The ECJ dismisses Nike request to annul EU probe into Dutch tax deal
TAX ALERT |
On July 14, the European Court of Justice (ECJ) dismissed an action by Nike to annul a 2019 tax ruling by the European Commission (Commission) to investigate whether advance pricing agreements (APAs) between the Dutch tax authorities and Nike constituted unlawful state aid. The Nike case was brought as part of the EU’s attempt to rescind the beneficial tax deals that EU countries struck with multinational companies such as Apple, Fiat Chrysler and Amazon.
Fact pattern of the Nike case
In 2019, the Commission launched a formal investigation into the tax treatment granted by the Dutch tax authorities to Nike European Operations Netherlands BV (NEON) and Converse Netherlands BV (CN) in 2006, 2010 and 2015.
In 2006, 2010 and 2015, Nike Inc. (Nike US) structured its European operations through NEON and CN, both Netherlands-based operating subsidiaries, to shift profits to Nike Europe Holding BV (NEH). NEH is a holding company owned by Nike US with no employees, offices or business activities.
NEON and CN, both Netherlands-based operating subsidiaries of NEH, operated as the respective distributors of Nike and Converse products in Europe, the Middle East and the Africa (EMEA) region. Under the 2006, 2010 and 2015 APAs, NEON and CN obtained intellectual property (IP) rights related to Nike and Converse products, respectively, in the EMEA region. Under these APAs, the holding company could grant an exclusive license to both NEON and CN in exchange receive annual tax-deductible royalty payments in return.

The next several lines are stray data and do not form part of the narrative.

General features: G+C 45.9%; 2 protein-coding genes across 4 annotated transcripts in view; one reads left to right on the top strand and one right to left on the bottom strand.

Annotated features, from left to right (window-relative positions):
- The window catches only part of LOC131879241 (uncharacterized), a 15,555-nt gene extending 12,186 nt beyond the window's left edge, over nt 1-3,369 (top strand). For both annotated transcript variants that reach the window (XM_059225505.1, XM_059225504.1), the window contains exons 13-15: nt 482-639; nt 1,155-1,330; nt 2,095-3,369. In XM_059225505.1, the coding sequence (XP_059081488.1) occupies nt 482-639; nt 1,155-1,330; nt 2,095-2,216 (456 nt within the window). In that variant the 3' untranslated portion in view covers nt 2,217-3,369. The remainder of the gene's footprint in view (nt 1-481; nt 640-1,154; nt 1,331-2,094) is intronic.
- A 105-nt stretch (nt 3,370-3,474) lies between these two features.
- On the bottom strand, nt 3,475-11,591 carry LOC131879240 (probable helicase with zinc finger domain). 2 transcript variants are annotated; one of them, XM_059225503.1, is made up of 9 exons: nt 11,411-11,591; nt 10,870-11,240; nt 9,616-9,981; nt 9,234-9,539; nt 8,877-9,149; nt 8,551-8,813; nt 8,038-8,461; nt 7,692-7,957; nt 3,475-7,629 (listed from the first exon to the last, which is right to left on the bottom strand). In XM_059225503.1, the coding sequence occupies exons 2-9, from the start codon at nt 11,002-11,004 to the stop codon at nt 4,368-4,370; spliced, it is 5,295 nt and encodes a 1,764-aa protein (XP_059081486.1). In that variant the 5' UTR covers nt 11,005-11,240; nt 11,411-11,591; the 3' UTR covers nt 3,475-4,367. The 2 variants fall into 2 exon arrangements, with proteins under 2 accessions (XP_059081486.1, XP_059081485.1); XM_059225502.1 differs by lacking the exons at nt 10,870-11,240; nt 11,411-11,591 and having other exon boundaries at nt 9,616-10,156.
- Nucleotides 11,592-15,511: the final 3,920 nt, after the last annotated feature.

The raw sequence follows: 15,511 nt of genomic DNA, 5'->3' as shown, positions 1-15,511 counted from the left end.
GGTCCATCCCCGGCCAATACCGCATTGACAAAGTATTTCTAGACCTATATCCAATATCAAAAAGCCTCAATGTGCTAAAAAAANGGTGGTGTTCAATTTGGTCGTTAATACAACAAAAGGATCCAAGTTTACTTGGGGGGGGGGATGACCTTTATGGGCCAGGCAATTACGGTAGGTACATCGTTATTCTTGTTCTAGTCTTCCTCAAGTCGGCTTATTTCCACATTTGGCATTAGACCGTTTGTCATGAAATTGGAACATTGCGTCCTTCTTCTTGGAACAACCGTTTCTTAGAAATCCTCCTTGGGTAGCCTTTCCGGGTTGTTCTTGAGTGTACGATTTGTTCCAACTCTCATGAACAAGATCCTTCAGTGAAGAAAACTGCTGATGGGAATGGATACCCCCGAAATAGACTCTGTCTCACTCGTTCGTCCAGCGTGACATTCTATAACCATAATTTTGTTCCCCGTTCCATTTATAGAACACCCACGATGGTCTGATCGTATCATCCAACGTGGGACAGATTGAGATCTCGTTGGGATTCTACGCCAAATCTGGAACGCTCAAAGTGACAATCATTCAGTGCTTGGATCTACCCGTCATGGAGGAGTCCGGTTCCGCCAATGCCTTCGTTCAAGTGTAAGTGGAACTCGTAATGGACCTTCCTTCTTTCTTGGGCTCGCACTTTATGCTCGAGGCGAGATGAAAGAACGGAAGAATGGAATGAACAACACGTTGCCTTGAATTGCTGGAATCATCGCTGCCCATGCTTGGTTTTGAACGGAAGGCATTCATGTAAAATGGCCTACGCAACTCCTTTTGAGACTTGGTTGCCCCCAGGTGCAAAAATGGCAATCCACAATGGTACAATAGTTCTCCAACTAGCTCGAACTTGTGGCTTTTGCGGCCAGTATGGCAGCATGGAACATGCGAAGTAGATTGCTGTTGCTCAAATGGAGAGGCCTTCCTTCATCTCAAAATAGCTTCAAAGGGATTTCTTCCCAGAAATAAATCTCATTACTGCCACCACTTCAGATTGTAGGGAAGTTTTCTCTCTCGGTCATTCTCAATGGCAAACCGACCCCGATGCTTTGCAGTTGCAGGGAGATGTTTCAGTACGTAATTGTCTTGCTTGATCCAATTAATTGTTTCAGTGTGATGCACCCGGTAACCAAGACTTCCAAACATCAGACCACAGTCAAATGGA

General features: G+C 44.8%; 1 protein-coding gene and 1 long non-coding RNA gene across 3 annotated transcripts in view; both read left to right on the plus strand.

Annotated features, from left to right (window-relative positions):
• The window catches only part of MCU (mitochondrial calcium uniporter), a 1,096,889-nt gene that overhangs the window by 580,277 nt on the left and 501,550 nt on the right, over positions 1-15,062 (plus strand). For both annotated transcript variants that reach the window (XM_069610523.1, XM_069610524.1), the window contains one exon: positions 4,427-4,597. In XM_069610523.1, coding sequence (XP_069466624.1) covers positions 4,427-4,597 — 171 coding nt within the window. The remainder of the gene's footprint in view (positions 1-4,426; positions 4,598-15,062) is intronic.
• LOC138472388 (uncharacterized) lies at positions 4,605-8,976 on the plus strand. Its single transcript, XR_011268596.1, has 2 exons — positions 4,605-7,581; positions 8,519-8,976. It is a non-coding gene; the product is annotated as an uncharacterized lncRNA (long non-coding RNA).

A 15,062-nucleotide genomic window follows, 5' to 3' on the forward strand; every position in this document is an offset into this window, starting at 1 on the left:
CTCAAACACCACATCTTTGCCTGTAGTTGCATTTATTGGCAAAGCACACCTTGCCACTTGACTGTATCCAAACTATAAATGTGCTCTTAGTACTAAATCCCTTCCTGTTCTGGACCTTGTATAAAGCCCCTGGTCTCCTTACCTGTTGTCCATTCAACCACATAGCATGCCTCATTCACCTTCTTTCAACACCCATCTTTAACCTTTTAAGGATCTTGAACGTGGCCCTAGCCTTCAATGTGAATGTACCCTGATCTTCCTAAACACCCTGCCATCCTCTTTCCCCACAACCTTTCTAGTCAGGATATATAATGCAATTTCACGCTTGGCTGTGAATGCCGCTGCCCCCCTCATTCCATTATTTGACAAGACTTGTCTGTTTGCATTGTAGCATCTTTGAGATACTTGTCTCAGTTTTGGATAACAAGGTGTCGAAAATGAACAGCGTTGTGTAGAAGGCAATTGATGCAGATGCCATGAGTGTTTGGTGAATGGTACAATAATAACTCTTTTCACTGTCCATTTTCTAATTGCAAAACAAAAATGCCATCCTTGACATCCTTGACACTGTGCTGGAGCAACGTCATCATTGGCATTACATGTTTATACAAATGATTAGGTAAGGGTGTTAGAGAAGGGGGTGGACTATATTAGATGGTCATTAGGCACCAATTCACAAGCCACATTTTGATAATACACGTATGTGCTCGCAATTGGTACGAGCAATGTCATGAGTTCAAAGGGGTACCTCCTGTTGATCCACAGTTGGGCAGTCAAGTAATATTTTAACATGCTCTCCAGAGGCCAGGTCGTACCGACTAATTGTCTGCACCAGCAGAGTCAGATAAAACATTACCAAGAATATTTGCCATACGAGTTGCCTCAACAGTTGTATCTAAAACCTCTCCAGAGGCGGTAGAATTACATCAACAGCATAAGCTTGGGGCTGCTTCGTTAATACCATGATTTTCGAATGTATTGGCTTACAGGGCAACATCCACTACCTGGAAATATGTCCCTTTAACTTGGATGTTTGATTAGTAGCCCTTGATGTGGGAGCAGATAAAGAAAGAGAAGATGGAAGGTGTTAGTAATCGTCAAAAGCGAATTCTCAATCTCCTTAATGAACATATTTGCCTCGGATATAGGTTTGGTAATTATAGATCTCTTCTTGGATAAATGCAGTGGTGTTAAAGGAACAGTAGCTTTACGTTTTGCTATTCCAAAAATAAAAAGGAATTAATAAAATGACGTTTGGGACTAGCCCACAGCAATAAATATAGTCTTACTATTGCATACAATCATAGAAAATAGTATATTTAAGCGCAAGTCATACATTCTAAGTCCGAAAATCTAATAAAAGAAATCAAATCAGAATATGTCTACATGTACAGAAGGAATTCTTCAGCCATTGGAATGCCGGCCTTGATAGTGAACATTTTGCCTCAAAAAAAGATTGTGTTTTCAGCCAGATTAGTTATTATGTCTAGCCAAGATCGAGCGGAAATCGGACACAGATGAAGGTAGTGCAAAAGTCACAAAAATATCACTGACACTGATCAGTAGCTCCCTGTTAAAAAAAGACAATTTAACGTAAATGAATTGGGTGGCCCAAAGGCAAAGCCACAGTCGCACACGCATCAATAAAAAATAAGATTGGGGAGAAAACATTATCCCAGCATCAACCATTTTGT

Asserting that the payment was calculated based on a lower annual profit than it would have been if their intra-group transactions had been priced at arm's length for tax purposes, the Commission argued that the agreements by the Dutch tax authorities gave NEON and CN a selective tax advantage. Specifically, the EU stated that the royalties owed by each entity did not correspond with the amount that would have been negotiated under market conditions for a comparable transaction between independent companies.
In response, Nike and Converse asked the ECJ to annul the Commission's decision to open the investigation. Nike argued that the investigation is a breach of the obligation to state reasons, contained manifest errors of assessment and was non-compliance with relevant procedural laws.
The European Court of Justice ruling:
In its judgment, the ECJ dismissed the action for annulment brought against the Commission by Nike. The ECJ upheld the arguments of the Commission, which found that NEON and CN have more than 1,000 employees and are involved in the development, management and exploitation of the IP. For example, NEON actively advertises and promotes Nike products in the EMEA region and bears its own costs for the associated marketing and sales activities. The Commission argued that, in contrast, the royalty recipients are Nike group entities that have no employees and do not carry out any economic activity.
The ECJ's ruling indicates that the Commission did not violate procedural rights and that it has the authority to launch a formal investigation into the presence of state aid without conducting a preliminary probe. This ruling will facilitate other investigations by the EU into state aid cases in the future. Taxpayers who have received beneficial tax rulings from EU should consider whether those rulings are well supported by relevant transfer pricing and economic substance principles in preparation for a potential investigation.